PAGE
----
|Matt Day||Julian "Luke" Ross||(1989-1992), 227 episodes. Guest starred in the last episode of season 13.|
|Wendy Strehlow||Sister Judy Loveday||(1981–1986) 216 episodes|
|Nicholas Bufalo||Dr. Benjamin 'Ben' Green||(1985–1988) 206 episodes|
|Kym Wilson||Darcy Hudson||(1991–1993), 183 episodes (had previously appeared in a guest role as Leanne Baxter in 1989)|
|Emily Nicol||Chloe Jones||(1983–1986) 174 epiosdes|
|Michael Muntz||Dr. Chris Kourous||(1989–1991) 164 episodes|
|Gavin Harrison||Hugo Szreclecki||(1992–1993) 161 episodes (had previously appeared in a guest role as J.J. Moffitt in 1987 and Mick O'Brian in 1990)|
|Jon Concannon||Senior Constable/Sgt. Tom Newman||(1992–1993) 160 episodes|
|Judith McGrath||Bernice Hudson||(1992–1993) 149 episodes. Guest starred in the last episode of season 13|
|Allan Penney||Perce Hudson||(1987–1993) 114 episodes (had previously appeared in guest roles as Arty Turner in 1981, Alf Trotter in 1982 and Alfred Hitchins in 1984). Appeared from time to time as a valley resident. Not credited until season 13|
|Anne Looby||Dr. Anna Lacey/Newman (Vet)||(1990, 1992–1993) 148 episodes (had previously appeared in a guest role as Jennifer Rose in 1990)|
|Helen Scott||Matron Marta Kurtez||(1981–1983) 126 episodes|
|Brett Climo||Nurse Michael Langley||(1987–1989) 121 episodes (had previously appeared in guest roles as Barry Hall in 1982, and Sandy Hughes in 1984)|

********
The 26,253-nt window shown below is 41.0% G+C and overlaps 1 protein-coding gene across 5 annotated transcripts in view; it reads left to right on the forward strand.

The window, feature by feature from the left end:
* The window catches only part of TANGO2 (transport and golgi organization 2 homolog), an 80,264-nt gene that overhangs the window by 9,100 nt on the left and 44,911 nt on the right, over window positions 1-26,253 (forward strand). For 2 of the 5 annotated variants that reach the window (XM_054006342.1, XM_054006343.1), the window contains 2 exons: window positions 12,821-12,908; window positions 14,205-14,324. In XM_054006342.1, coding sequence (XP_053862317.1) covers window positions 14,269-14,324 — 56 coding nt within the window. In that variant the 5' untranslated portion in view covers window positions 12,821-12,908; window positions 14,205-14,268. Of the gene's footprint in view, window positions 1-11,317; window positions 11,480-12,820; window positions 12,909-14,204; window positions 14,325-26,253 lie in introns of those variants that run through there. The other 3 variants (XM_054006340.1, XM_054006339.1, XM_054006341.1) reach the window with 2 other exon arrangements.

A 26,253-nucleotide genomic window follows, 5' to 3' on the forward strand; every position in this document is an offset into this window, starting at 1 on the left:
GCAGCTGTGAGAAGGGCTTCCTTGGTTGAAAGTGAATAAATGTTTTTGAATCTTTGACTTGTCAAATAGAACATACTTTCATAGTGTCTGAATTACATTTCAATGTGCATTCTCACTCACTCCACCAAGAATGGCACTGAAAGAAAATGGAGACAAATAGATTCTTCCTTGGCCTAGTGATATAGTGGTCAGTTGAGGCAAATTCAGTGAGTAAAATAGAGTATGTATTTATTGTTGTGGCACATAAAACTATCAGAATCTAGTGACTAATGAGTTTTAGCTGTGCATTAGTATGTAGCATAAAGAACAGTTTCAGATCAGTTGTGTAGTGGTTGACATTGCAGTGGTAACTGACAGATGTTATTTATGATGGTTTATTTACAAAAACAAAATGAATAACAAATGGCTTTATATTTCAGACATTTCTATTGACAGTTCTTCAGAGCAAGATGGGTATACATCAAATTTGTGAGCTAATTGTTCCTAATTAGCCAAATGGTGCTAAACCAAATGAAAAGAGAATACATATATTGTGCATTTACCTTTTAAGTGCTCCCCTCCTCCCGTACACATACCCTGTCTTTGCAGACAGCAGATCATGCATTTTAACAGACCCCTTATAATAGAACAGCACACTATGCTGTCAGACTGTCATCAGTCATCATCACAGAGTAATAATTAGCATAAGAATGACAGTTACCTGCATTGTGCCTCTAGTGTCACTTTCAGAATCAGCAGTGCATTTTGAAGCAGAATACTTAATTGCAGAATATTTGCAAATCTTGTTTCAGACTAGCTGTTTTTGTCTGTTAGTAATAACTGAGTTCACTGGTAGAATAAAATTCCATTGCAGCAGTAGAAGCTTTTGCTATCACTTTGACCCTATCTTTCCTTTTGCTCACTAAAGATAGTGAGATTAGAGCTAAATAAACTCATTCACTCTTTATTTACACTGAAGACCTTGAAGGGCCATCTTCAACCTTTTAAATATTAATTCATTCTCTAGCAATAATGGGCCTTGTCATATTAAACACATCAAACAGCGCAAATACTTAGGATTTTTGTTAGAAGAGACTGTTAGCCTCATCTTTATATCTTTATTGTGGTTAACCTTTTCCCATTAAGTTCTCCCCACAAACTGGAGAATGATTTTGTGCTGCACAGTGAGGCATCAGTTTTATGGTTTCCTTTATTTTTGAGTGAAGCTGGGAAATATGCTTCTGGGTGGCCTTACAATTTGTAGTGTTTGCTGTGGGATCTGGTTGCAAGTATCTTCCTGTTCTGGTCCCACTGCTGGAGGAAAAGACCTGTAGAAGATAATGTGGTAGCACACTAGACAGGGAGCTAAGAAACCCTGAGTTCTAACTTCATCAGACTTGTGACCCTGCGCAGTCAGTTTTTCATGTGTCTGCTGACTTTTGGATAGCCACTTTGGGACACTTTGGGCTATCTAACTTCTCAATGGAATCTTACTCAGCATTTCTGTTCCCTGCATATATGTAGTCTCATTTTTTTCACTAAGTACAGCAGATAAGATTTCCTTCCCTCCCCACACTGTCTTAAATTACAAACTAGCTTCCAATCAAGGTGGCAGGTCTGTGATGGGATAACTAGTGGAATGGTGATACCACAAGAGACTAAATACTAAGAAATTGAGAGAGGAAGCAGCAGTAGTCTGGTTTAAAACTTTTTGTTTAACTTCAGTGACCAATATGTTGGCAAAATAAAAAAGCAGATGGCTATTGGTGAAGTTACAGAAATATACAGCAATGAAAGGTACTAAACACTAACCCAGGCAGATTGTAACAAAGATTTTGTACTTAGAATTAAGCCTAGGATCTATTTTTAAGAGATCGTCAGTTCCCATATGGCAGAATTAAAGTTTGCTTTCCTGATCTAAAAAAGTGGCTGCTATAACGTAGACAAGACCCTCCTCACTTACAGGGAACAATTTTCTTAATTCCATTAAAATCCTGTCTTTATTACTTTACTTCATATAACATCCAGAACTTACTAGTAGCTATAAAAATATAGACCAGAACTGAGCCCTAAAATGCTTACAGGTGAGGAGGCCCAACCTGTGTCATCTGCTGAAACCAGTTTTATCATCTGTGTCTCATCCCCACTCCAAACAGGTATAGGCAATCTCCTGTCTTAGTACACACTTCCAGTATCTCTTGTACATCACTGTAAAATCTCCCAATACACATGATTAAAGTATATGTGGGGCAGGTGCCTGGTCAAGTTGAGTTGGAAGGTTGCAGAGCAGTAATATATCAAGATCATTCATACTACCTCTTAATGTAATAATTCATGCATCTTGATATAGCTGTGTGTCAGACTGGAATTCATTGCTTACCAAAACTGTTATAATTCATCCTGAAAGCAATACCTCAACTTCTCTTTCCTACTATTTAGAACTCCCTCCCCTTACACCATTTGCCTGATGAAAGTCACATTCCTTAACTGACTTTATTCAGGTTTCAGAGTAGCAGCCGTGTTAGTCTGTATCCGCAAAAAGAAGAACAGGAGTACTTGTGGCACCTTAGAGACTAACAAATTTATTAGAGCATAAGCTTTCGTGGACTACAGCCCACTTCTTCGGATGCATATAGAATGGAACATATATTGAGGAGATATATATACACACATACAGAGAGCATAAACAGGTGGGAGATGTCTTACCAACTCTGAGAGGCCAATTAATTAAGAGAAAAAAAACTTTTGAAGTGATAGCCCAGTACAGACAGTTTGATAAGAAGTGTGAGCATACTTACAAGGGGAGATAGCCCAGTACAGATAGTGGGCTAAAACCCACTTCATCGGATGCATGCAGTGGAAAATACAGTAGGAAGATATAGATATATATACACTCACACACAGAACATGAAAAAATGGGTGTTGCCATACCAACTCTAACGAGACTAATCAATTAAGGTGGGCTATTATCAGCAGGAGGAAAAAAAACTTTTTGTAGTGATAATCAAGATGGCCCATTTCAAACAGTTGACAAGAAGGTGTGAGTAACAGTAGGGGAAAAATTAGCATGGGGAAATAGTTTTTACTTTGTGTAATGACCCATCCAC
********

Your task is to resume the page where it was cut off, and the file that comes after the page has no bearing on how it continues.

|Sophie Heathcote||Stephanie "Steve" Brennan||(1990–1991), 117 episodes|
|Jamie Croft||Billy Moss||(1992–1993) 111 episodes (had previously appeared in a guest role as Ashley Baker in 1991)|
|Caroline Johansson||Nurse Donna Manning||(1986–1987) 98 episodes|
|Mark Owen-Taylor||Peter Manning (Teacher)||(1986–1987) 88 episodes (returned in a guest role in 1987.|
|Mary Regan||DN. Ann Brennan||(1990–1991) 85 episodes (had previously appeared in a guest role as Wendy Allen in 1989)|
|Annie Davis||Kelly Shanahan (Reporter)||(1985–1986) 35 episodes|
|Georgina Fisher||Jessica 'Jessie' Kouros||(1989–1991) 112 episodes|
|Queenie Ashton (AM)||Mrs. Lillian Coote||1982-1992|
|June Salter (AM)||Hilda Arrowsmith - Matron of Burrigan District Hospital||1982-1992|
|Vincent Ball (OAM)||Ted Campbell|
|Brian Moll||Councillor Alfred Muldoon||1982-1992|
Primary & recurring cast (Network Ten) 1994)